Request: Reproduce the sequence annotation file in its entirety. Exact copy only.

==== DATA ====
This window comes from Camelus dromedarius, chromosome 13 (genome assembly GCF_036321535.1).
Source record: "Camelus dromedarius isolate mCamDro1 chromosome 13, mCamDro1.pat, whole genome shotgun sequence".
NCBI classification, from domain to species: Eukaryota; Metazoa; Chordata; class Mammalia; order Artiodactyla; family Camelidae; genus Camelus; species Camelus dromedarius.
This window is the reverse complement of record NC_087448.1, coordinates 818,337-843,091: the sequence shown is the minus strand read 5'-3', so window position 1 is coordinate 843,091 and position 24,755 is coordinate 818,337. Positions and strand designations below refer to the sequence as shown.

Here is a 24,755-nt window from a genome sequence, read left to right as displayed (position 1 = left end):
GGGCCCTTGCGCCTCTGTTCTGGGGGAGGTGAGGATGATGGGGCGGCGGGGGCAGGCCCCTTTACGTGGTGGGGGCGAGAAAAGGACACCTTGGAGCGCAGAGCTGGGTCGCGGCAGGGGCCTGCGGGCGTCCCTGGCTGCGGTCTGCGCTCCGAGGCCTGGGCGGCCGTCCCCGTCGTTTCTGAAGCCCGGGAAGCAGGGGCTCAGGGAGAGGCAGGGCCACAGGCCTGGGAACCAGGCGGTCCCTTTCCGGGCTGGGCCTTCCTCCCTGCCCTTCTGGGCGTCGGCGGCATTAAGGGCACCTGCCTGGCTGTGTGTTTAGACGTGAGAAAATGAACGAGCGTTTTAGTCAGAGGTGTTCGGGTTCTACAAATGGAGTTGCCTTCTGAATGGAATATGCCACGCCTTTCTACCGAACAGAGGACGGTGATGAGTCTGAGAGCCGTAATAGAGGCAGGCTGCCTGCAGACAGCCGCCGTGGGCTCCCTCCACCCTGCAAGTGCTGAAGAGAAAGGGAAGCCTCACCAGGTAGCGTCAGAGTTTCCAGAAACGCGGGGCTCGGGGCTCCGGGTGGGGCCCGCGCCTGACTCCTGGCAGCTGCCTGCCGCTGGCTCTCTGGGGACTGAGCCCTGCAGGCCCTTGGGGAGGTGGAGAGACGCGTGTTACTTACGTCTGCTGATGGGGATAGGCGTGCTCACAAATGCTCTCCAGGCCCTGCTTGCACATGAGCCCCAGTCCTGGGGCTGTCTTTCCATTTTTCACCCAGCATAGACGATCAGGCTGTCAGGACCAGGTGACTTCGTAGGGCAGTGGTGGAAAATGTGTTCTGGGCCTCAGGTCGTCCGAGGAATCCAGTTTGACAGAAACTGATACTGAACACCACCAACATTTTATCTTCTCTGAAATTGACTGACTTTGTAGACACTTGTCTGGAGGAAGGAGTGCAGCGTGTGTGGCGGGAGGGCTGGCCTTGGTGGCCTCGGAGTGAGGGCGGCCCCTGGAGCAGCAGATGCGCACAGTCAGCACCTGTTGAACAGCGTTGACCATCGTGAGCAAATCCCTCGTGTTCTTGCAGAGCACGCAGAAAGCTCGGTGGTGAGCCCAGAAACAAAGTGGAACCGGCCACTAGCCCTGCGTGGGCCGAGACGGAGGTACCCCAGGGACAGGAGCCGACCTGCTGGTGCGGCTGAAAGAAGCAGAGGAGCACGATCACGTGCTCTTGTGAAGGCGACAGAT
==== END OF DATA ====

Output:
This window comes from Camelus dromedarius, chromosome 13 (genome assembly GCF_036321535.1).
Source record: "Camelus dromedarius isolate mCamDro1 chromosome 13, mCamDro1.pat, whole genome shotgun sequence".
NCBI classification, from domain to species: Eukaryota; Metazoa; Chordata; class Mammalia; order Artiodactyla; family Camelidae; genus Camelus; species Camelus dromedarius.
This window is the reverse complement of record NC_087448.1, coordinates 818,337-843,091: the sequence shown is the minus strand read 5'-3', so window position 1 is coordinate 843,091 and position 24,755 is coordinate 818,337. Positions and strand designations below refer to the sequence as shown.

Here is a 24,755-nt window from a genome sequence, read left to right as displayed (position 1 = left end):
GGGCCCTTGCGCCTCTGTTCTGGGGGAGGTGAGGATGATGGGGCGGCGGGGGCAGGCCCCTTTACGTGGTGGGGGCGAGAAAAGGACACCTTGGAGCGCAGAGCTGGGTCGCGGCAGGGGCCTGCGGGCGTCCCTGGCTGCGGTCTGCGCTCCGAGGCCTGGGCGGCCGTCCCCGTCGTTTCTGAAGCCCGGGAAGCAGGGGCTCAGGGAGAGGCAGGGCCACAGGCCTGGGAACCAGGCGGTCCCTTTCCGGGCTGGGCCTTCCTCCCTGCCCTTCTGGGCGTCGGCGGCATTAAGGGCACCTGCCTGGCTGTGTGTTTAGACGTGAGAAAATGAACGAGCGTTTTAGTCAGAGGTGTTCGGGTTCTACAAATGGAGTTGCCTTCTGAATGGAATATGCCACGCCTTTCTACCGAACAGAGGACGGTGATGAGTCTGAGAGCCGTAATAGAGGCAGGCTGCCTGCAGACAGCCGCCGTGGGCTCCCTCCACCCTGCAAGTGCTGAAGAGAAAGGGAAGCCTCACCAGGTAGCGTCAGAGTTTCCAGAAACGCGGGGCTCGGGGCTCCGGGTGGGGCCCGCGCCTGACTCCTGGCAGCTGCCTGCCGCTGGCTCTCTGGGGACTGAGCCCTGCAGGCCCTTGGGGAGGTGGAGAGACGCGTGTTACTTACGTCTGCTGATGGGGATAGGCGTGCTCACAAATGCTCTCCAGGCCCTGCTTGCACATGAGCCCCAGTCCTGGGGCTGTCTTTCCATTTTTCACCCAGCATAGACGATCAGGCTGTCAGGACCAGGTGACTTCGTAGGGCAGTGGTGGAAAATGTGTTCTGGGCCTCAGGTCGTCCGAGGAATCCAGTTTGACAGAAACTGATACTGAACACCACCAACATTTTATCTTCTCTGAAATTGACTGACTTTGTAGACACTTGTCTGGAGGAAGGAGTGCAGCGTGTGTGGCGGGAGGGCTGGCCTTGGTGGCCTCGGAGTGAGGGCGGCCCCTGGAGCAGCAGATGCGCACAGTCAGCACCTGTTGAACAGCGTTGACCATCGTGAGCAAATCCCTCGTGTTCTTGCAGAGCACGCAGAAAGCTCGGTGGTGAGCCCAGAAACAAAGTGGAACCGGCCACTAGCCCTGCGTGGGCCGAGACGGAGGTACCCCAGGGACAGGAGCCGACCTGCTGGTGCGGCTGAAAGAAGCAGAGGAGCACGATCACGTGCTCTTGTGAAGGCGACAGAT